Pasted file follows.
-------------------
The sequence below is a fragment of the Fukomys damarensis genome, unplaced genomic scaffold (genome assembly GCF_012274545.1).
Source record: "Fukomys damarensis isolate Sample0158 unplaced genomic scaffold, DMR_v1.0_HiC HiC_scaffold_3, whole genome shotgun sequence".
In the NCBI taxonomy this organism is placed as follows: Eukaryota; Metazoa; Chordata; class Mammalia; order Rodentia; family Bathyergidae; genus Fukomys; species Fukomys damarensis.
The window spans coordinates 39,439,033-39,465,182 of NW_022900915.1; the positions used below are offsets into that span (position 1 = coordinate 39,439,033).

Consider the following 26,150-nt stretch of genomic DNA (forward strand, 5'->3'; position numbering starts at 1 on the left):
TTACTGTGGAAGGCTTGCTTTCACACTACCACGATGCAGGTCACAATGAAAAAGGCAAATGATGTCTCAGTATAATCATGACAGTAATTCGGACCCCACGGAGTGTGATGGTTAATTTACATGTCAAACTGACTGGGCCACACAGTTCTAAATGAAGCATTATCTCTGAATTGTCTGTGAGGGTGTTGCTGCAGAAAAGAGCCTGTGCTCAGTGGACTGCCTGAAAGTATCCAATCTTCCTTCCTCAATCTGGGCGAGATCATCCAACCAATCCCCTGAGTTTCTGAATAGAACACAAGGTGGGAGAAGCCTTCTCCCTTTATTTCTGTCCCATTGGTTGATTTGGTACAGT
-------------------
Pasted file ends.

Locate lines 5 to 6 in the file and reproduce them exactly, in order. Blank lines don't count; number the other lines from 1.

Consider the following 26,150-nt stretch of genomic DNA (forward strand, 5'->3'; position numbering starts at 1 on the left):
TTACTGTGGAAGGCTTGCTTTCACACTACCACGATGCAGGTCACAATGAAAAAGGCAAATGATGTCTCAGTATAATCATGACAGTAATTCGGACCCCACGGAGTGTGATGGTTAATTTACATGTCAAACTGACTGGGCCACACAGTTCTAAATGAAGCATTATCTCTGAATTGTCTGTGAGGGTGTTGCTGCAGAAAAGAGCCTGTGCTCAGTGGACTGCCTGAAAGTATCCAATCTTCCTTCCTCAATCTGGGCGAGATCATCCAACCAATCCCCTGAGTTTCTGAATAGAACACAAGGTGGGAGAAGCCTTCTCCCTTTATTTCTGTCCCATTGGTTGATTTGGTACAGT